The idea is to experience one’s own possibilities (or God-like nature… the divine within, if you will) along the path of love and peace, and with those we encounter along the way. For it is those people who break open our hearts and keep us faithful.
The Gospel of John opens us up to this concept: that Christ is present as the embodied Logos or Word in the world of creation – even before Jesus of Nazareth walked the earth. The Christ-consciousness eclipses Jesus of Nazareth as the incarnation of God. Instead, the Christ-consciousness extends – from a Christian perspective – infinitely outward, and in all directions.
On a more human level, we know that Jesus goes before us. Jesus mastered and nurtured an intimate connection with the Divine. He moves through ‘evil and suffering’ to the resurrection. This man of God confronted every person he met with a vision of his/her future as the highest possibility available to that individual. Likewise, individuals saw in and through Jesus another possible future for themselves – a future in which their humanity was deepened, liberated and more aligned with their true nature.
Jesus presented images and stories (the parables) that required listeners to expand their own image of God – in many respects, challenging them and us to free ourselves from the image of God as judge and rule-maker, way up in a heaven filled with clouds. Jesus was and is a creative and loving power.
Father Richard Rohr recently wrote a piece on prayer. An excerpt says “Contemplative prayer allows us to build our own house. To pray is to discover that someone else is within our house and to recognize that it is not our house at all. To keep praying is to have no house to protect, because there is only One house. And that One House is Everybody’s Home. In other words, those who pray from the heart actually live in a very different world. I like to say it’s a Christ-soaked world, a world where matter is inspirited and spirit is embodied. In this world, everything is sacred.”
I really resonate with that statement: Everything is sacred.
For us, Jesus becomes a living light… the Christ consciousness… that always has been, is present now, and always will be. In that, there is safety. There is hope. There is love. There is peace.
Our faith then is not only ‘in’ Jesus, per se, but in trying to emulate the faith ‘of’ Jesus… as a way of seeing… a way of being… a way of manifesting the Wholeness that is both present and always waiting to be realized as future possibility… for each of us and for all humanity.
Today’s scripture introduces us to the poetry of Jesus as Light of the World. “In him was life, and that life was the light of all humanity. The light shines in the darkness…” These are beautiful words for reflection… this is not an either/or situation of light or darkness, but the light that leads the way in the darkness.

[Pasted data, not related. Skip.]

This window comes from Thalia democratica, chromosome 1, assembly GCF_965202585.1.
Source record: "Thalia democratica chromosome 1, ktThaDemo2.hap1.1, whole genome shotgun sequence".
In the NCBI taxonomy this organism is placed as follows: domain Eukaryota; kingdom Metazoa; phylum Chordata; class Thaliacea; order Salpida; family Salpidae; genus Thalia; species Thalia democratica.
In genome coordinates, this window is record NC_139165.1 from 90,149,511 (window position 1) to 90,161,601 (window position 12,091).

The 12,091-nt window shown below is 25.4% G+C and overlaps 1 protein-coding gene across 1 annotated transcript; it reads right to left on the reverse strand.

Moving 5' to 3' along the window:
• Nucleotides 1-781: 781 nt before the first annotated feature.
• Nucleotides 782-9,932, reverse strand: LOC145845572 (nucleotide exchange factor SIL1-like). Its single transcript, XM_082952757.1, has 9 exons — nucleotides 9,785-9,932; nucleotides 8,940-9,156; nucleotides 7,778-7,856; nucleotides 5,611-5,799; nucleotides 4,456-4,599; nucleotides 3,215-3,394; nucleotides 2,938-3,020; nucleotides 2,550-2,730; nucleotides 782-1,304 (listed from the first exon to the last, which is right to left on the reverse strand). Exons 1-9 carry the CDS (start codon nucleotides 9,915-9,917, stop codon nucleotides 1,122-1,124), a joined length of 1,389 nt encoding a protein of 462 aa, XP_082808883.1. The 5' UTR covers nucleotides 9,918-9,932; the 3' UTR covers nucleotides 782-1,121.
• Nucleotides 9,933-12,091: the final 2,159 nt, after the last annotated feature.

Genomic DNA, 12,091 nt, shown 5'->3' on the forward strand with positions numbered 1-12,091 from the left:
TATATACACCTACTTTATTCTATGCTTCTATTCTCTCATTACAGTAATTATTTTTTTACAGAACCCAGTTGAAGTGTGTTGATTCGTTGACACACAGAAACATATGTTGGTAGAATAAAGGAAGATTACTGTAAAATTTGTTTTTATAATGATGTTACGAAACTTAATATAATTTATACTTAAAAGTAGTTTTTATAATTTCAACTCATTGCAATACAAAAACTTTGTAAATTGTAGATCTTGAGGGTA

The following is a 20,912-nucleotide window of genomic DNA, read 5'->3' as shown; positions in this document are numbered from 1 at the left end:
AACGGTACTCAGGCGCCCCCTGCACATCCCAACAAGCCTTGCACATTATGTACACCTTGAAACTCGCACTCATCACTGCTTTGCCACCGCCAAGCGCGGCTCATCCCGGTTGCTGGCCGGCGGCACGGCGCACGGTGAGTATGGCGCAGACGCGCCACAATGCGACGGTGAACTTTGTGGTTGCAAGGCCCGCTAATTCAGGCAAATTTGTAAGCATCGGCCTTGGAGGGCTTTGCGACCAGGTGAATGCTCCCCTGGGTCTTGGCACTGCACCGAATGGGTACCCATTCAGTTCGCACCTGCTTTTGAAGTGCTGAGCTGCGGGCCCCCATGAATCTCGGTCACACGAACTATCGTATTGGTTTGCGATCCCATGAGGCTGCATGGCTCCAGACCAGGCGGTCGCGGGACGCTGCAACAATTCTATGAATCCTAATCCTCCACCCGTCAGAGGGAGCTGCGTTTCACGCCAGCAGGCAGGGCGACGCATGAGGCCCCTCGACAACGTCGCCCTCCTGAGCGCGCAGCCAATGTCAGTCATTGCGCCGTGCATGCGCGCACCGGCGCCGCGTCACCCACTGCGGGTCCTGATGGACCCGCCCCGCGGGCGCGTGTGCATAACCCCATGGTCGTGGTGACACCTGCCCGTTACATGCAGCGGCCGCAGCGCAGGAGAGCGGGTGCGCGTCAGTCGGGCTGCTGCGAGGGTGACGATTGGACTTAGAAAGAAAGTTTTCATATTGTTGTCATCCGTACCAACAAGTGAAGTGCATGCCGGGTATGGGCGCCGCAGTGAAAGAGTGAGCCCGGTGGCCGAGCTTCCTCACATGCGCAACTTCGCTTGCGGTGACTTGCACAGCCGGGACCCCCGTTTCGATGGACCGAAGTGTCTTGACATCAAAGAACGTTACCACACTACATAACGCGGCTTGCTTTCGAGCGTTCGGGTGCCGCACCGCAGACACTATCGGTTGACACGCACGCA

In walking to the cross willingly, Jesus lights the way on the path for each of our own journeys – our own experiences of embracing change and the newness of life once again, especially in this New Year. As followers of Christ, immersed in the Christ-consciousness, we can embrace the reality of God’s creation in relationship, as we evolve into a human experience that is like Jesus.
Let me repeat that: Because we have opened our minds and our hearts to Jesus, and because we are immersed in the Christ-consciousness, we evolve into a human experience that is like Jesus.
In opening our own minds and hearts to this reality, we can also companion others in trusting the path and pushing aside our fears…
By walking alongside and with Christ, we feed the hungry, clothe the naked, befriend the lonely. We stand alongside Christ for Justice… for Joy… for Beauty… for Peace.
Thomas Keating writes: “The power of the stars is nothing compared to the energy of a person whose will has been freed . . . and who is thus enabled to co-create the cosmos together with God. God’s top priority is the creation of a world in which the goods of the earth are equitably distributed, where no one is forgotten or left out, and where no one can rest until everyone has enough to eat, the oppressed have been liberated, and justice and peace are the norm among the nations and religions of the world. Until then, even the joy of transforming union is incomplete. The commitment to the spiritual journey is not a commitment to pure joy, but to taking responsibility for the whole human family, its needs and destiny. We are not our own; we belong to everyone else.”